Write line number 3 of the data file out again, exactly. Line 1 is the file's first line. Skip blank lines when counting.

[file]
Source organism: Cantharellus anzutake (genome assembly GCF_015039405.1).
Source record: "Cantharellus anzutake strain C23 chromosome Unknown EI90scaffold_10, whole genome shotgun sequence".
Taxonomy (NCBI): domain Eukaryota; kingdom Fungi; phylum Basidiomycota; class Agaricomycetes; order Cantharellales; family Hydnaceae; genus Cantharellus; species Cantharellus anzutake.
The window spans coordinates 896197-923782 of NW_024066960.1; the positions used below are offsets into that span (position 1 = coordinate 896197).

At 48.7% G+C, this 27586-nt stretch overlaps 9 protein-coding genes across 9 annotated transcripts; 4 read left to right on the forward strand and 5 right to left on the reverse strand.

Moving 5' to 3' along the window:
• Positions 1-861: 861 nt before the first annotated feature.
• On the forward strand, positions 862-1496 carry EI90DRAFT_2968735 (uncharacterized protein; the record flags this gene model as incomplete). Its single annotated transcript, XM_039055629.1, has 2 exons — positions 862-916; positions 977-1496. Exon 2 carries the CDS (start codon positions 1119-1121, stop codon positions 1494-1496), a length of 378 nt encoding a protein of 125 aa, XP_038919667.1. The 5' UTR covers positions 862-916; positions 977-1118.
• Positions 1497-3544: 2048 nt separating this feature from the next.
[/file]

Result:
Taxonomy (NCBI): domain Eukaryota; kingdom Fungi; phylum Basidiomycota; class Agaricomycetes; order Cantharellales; family Hydnaceae; genus Cantharellus; species Cantharellus anzutake.